The Mediation Process
Individual Intake Meetings
Robina will meet with each party individually first to learn more about each party’s perspectives and goals for mediation, to discuss the mediation process, and to identify possible resolutions. She will also consider whether mediation is appropriate, and whether any procedural adjustments are needed to create a safe, productive, and balanced process.
Joint sessions can be scheduled with the parties on their own, or the parties with their lawyers. Joint sessions can also be scheduled with other professionals such as a parenting professional or a business/income valuator if their input would be helpful to the parties in reaching a resolution. We can discuss these options in the individual intake meetings or in the mediation sessions once discussions are underway.
The number of sessions will depend on several factors, including the number and complexity of the issues and the time needed before sessions to gather additional information or to obtain advice.
Once the issues for mediation are identified in the individual intake meetings, Robina will be able to provide a list of information to gather or questions to answer in order to make the most of mediation time.
If an agreement is reached on some or all of the issues, Robina can prepare a mediation report and review it with the parties. Since Robina is a lawyer, she can prepare this report such that very little work needs to be done to turn this document into a separation agreement as long as each client reviews and signs the agreement with independent legal advice. When a non-lawyer mediator is used, the document needs to be re-written into a separation agreement, costing the parties additional legal fees. Robina is happy to provide referrals for independent legal advice upon request.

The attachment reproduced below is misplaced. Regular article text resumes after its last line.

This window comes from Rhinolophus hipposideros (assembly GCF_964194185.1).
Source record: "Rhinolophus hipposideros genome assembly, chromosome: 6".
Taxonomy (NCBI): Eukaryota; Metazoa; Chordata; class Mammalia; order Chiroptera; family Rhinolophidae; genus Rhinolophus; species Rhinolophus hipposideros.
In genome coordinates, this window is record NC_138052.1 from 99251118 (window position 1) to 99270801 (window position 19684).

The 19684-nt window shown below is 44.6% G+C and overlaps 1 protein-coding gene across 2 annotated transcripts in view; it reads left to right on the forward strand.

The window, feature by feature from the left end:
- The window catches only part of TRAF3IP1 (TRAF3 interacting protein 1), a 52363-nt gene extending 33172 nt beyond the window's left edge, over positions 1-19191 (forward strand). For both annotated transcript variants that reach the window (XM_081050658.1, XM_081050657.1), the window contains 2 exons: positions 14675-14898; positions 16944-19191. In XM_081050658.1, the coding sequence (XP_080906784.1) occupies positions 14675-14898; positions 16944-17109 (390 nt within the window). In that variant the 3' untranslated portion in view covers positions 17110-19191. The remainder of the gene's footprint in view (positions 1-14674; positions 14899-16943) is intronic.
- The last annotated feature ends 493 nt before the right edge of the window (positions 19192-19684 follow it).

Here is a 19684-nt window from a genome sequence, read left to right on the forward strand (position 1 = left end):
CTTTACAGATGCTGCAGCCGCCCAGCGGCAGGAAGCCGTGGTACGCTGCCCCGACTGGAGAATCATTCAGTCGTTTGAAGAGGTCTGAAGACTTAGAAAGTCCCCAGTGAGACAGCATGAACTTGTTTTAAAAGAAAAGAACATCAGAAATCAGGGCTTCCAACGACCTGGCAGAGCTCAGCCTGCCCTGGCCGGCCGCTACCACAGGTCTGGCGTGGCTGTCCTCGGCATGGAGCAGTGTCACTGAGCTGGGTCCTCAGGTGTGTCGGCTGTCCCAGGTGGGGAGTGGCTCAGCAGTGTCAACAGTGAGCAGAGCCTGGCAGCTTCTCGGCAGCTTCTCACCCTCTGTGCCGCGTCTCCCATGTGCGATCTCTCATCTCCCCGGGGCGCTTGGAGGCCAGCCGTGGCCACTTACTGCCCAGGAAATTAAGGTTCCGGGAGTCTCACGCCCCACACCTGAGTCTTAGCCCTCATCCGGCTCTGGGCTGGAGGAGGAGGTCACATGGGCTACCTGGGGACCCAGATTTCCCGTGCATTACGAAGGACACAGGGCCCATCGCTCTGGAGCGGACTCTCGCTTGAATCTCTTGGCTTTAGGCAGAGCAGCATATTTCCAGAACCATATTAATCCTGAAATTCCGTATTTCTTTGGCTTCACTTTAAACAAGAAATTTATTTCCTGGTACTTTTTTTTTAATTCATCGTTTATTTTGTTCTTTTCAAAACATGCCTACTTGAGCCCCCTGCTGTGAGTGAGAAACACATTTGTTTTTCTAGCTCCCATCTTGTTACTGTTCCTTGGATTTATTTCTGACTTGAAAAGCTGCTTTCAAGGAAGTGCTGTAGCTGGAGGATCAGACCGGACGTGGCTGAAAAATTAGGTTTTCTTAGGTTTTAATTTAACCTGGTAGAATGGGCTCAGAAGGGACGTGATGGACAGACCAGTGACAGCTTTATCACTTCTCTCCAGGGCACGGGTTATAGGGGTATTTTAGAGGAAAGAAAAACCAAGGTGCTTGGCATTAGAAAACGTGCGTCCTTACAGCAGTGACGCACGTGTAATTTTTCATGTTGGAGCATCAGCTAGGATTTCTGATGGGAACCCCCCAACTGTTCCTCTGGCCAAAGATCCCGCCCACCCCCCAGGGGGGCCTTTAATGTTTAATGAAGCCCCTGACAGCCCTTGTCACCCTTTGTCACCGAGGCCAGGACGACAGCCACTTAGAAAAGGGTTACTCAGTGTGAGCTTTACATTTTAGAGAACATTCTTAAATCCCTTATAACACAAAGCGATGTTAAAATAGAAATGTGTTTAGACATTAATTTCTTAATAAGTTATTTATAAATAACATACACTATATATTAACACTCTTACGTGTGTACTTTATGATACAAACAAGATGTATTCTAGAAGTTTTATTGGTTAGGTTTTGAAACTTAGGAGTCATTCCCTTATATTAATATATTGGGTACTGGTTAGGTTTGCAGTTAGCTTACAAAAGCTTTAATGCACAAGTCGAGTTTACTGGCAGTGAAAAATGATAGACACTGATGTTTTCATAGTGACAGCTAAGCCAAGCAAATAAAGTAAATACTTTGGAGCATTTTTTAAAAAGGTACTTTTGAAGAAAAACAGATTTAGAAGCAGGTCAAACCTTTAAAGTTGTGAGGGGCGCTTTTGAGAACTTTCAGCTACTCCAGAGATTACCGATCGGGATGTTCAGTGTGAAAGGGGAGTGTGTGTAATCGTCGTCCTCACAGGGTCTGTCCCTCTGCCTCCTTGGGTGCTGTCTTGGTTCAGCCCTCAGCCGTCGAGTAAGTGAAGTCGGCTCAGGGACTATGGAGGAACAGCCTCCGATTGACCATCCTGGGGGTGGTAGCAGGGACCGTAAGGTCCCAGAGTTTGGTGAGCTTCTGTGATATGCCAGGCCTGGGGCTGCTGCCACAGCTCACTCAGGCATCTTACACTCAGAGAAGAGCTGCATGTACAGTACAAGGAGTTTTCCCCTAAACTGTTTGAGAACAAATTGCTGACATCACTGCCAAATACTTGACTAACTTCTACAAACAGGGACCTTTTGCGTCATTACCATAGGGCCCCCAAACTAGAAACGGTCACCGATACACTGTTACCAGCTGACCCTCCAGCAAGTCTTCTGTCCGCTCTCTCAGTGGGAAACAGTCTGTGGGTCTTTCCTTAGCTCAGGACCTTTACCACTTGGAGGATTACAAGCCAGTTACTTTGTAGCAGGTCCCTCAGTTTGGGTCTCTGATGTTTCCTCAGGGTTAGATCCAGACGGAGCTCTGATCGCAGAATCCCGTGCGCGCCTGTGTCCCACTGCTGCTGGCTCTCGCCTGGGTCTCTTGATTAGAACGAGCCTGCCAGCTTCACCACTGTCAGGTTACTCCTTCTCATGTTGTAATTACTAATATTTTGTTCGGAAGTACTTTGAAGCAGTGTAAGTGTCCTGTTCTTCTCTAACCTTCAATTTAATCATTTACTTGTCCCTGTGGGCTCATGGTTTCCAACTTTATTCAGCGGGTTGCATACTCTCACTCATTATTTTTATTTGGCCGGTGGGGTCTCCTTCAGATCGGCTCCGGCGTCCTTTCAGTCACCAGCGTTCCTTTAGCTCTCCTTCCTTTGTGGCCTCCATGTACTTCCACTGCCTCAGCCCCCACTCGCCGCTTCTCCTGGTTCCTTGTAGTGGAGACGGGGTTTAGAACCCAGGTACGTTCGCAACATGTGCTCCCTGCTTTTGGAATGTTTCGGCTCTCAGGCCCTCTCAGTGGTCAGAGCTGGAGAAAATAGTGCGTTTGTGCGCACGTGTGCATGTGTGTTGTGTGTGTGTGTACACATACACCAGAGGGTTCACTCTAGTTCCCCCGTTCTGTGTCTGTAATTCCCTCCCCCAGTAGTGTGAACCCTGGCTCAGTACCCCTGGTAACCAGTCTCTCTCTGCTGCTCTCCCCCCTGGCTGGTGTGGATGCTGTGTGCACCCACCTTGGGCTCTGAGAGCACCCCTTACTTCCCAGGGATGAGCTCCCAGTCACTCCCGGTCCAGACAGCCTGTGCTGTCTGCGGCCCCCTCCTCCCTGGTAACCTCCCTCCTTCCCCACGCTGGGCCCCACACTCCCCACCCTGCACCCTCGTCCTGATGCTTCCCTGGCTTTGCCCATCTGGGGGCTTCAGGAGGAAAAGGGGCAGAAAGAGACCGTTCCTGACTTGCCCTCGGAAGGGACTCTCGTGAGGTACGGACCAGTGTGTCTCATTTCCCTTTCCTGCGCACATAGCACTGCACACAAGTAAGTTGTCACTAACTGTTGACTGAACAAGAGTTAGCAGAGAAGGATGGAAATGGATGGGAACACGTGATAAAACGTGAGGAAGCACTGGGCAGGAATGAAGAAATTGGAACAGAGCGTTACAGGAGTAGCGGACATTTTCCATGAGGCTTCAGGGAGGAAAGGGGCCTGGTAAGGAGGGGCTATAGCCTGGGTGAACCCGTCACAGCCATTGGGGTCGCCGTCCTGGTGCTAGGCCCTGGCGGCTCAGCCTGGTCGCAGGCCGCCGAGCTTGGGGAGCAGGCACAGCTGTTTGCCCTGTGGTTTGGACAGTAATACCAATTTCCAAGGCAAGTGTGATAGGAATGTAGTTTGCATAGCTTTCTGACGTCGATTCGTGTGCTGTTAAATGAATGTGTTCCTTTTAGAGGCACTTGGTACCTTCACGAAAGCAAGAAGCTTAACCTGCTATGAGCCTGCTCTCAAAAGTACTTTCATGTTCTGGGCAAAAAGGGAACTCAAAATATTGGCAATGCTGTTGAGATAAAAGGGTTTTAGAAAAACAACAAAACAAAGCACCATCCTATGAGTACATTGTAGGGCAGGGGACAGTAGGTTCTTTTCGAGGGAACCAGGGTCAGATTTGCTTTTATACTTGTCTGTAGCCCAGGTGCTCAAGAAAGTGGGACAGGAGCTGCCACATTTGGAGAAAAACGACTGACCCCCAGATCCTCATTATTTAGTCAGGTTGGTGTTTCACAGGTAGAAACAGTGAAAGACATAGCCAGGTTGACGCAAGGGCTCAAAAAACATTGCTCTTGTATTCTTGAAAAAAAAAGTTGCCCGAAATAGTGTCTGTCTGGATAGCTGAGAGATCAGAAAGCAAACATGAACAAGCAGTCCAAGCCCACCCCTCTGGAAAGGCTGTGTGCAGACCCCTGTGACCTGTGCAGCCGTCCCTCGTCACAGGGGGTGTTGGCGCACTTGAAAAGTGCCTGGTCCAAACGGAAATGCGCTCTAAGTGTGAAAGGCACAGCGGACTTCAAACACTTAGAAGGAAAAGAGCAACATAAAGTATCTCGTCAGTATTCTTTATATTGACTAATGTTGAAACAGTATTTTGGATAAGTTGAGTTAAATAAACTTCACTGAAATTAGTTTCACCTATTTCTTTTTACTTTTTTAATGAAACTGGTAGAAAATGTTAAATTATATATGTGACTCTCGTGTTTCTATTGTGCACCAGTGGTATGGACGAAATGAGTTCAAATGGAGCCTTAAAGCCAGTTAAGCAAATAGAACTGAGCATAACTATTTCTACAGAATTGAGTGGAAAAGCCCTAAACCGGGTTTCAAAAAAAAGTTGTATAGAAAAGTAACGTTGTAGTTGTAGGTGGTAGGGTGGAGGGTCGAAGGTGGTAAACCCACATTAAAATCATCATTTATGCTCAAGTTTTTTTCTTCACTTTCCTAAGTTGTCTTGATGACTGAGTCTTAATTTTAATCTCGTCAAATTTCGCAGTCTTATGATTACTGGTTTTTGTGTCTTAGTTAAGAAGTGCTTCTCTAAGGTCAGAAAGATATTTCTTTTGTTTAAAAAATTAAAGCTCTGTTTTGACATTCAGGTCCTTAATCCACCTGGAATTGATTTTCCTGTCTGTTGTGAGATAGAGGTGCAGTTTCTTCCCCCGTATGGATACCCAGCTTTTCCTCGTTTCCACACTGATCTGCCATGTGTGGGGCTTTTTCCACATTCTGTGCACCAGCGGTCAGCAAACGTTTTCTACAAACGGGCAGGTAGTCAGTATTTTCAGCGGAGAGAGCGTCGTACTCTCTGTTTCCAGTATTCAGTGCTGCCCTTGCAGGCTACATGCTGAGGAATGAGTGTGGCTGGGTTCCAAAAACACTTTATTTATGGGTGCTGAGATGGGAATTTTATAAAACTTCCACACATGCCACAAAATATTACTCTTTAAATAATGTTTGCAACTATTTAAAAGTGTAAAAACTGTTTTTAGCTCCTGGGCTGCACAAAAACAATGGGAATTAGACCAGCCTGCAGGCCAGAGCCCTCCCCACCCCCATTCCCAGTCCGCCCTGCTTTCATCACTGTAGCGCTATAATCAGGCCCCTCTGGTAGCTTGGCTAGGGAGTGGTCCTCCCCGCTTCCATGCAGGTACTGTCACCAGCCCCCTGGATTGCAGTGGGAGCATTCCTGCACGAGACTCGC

Robina offers a limited scope of out of court legal services. Please schedule a complementary 10-minute consultation here to discuss our service options.
The Mediation Difference
Many of my clients tell me that they had no idea that the option to mediate existed until they came across it online or heard about it from a friend, family member, or colleague at work. Oftentimes, family law lawyers will refer their clients to mediation as well. For many, the principles and process of mediation feel like a better fit for their family.
You will negotiate with the assistance of a skilled and neutral facilitator
Mediation is a voluntary process in which our lawyer-mediators act as neutrals to help you and your spouse negotiate an agreement. Either of you may end the mediation at any time.
Mediation is a patient process to work through difficult and complicated issues
Our mediators will guide you and your spouse through the issues, while assisting you to communicate respectfully and productively. You can negotiate interim, partial, and final separation agreements, cohabitation agreements/marriage contracts, parenting plans, or changes to existing agreements and orders.
Mediation provides the flexibility to build creative solutions to meet your family’s unique needs and preferences
The process is very flexible and can cost less than traditional negotiation or litigation. It provides the opportunity to design your own solution, in accordance with your values and goals.
You can create stronger, longer lasting agreements
Research suggests that those who reach a settlement in mediation are more likely to remain generally satisfied with the outcome in the future and more likely to adhere to the terms of the settlement as both participants “buy in” to the agreement when it is created.
You can preserve ongoing relationships
In some cases, the goal is to accomplish a “clean break” and maintain mutual respect and dignity. In other circumstances, the goal may be to maintain an amicable or business-like relationship for each other and/or the children. Mediation is a collaborative problem-solving exercise that encourages the preservation of ongoing relationships to the extent desired and appropriate in the circumstances.